Mythaxis

Oh Dreary Me


Matthew Kirshenblatt


A tribute to "The Wasp in the Wig", the "lost chapter" of Lewis Carrol's "Alice Through the Looking Glass"

It pondered the riddle of itself: the insect trapped in its windowpane. If anyone had paid attention, they might have heard an intermittent buzzing sound and the muted thud of a soft insect body colliding helplessly against its prison of glass.

Yet no-one heard it. No-one even knew it existed anymore and those that did were long since gone and forgotten. Instead, it was left in the musty darkness of an old attic room. It could smell the cold air through the ornate wood frame of the thing that held it: a frigid breeze that was far enough away to remind it of its fate yet close enough to keep its body in a perpetual low-grade state of ache.

All it could do now was feebly tap on the hard and unforgiving layer of frost that held it -- a substance so much more colourless than amber -- and watch the small strange form stir on her sleeping pallet in the shadowy corner. Its insides squirmed with age-old hunger at the sight.

Every time it still struggled to liberate itself, it remembered when it was free. It recalled the feeling of the summer air on its wings before the cold of this place made them tatter and rot. The ghostly feeling of atrophied silken membranes tingled on its back with that mournful thought. Its fur had been vibrant and yellow with prominent black stripes, and it once sported a strong and powerful stinger that brought many an enemy down on its joyous brown sugar expeditions.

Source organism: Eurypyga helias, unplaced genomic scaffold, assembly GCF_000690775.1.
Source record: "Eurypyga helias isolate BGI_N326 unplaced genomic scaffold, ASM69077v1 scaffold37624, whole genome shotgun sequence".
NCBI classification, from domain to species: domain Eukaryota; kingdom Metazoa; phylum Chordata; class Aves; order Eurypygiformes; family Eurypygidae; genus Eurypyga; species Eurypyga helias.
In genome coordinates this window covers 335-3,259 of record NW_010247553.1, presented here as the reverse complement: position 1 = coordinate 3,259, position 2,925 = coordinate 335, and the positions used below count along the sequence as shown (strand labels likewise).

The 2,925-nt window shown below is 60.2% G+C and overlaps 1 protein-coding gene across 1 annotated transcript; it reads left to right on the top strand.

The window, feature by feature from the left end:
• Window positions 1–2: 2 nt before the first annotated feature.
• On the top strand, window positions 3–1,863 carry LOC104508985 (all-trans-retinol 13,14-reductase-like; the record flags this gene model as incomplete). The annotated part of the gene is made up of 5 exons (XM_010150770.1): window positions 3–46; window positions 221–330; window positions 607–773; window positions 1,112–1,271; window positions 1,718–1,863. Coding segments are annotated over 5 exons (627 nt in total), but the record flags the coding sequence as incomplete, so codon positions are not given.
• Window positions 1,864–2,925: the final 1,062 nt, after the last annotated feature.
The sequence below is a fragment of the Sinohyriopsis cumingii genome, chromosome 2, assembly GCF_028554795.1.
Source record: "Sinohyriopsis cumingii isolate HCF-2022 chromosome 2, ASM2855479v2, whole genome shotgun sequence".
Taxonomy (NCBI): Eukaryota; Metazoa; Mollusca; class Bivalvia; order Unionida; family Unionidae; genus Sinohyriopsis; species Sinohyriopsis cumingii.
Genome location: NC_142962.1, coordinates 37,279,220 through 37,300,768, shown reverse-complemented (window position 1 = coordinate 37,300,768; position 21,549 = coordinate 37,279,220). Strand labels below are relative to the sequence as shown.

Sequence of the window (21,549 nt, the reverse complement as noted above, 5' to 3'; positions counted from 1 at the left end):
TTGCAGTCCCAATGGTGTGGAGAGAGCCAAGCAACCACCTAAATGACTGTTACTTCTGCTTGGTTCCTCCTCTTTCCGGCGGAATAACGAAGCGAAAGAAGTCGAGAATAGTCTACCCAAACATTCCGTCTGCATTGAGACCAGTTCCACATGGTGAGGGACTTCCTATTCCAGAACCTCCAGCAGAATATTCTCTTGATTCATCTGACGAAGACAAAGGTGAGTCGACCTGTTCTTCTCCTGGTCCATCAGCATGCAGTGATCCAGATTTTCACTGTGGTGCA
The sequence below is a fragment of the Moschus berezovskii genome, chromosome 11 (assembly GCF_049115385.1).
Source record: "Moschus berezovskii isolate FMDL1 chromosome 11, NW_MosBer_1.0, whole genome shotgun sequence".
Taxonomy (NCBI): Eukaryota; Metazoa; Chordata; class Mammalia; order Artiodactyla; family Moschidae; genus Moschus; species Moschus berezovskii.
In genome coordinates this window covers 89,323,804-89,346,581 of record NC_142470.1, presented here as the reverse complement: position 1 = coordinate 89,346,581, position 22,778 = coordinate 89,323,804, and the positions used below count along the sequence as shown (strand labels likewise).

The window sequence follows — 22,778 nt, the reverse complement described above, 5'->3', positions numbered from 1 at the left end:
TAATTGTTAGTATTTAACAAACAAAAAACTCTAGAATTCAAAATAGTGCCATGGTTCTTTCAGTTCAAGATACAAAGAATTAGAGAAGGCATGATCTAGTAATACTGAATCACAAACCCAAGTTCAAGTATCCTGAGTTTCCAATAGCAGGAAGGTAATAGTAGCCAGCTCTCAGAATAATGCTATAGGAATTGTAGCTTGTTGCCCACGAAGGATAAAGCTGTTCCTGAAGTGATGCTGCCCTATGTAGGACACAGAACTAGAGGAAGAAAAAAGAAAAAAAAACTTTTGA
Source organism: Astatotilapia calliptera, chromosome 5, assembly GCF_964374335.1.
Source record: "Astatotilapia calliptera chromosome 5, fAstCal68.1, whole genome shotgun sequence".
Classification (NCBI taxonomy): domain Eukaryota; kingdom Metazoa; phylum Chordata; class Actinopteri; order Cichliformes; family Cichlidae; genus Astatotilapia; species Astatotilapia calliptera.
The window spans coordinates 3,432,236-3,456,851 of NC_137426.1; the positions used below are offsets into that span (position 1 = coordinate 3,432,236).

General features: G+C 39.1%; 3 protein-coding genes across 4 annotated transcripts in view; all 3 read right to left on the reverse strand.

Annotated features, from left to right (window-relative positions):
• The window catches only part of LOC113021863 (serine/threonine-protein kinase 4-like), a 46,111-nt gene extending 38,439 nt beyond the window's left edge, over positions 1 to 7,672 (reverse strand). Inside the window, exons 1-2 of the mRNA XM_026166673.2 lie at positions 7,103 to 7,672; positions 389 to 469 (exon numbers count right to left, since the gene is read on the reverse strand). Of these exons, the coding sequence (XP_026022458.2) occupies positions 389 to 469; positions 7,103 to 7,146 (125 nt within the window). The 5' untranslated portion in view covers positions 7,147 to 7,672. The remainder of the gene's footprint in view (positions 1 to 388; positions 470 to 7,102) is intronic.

But its stinger had fallen out long ago and its sting only now existed inside its own body. And while it knew that a bee’s sting lasts only a moment before it dies, a wasp’s pain -- like the conceit that brought it here -- lasts forever.

It never ends. It never dies. Wasps only hurt.

Thinking about this and the small form of the girl in front of it filled the wasp with regret for having ever sailed through that crack in the windowpane so many years ago. It knew that its cousins beyond its glittering boundary were also vulnerable to the cold, but at least it eventually killed them. But the cold only made the wasp feel pain: each soft breeze slicing its body into the shards it so desperately wished it could have rendered its prison.

It recalled scrambling madly at the glass as it found itself cut off from its Queen and home: its Summer Land …

Its window proved to be only one-way. The crack in its prison could never take the wasp back to its own world. It had grown progressively weaker in this crystal between places: slowly growing mad in its confinement and its hunger. Yet it also knew one other thing about the crack in its window. It didn’t lead back.

Rather, it led forward.

Things could reach it from the other side: the bright-coloured man -- and his one-eyed companion proved that much. They had fed the wasp sugar cubes through the crack. They wanted it for something.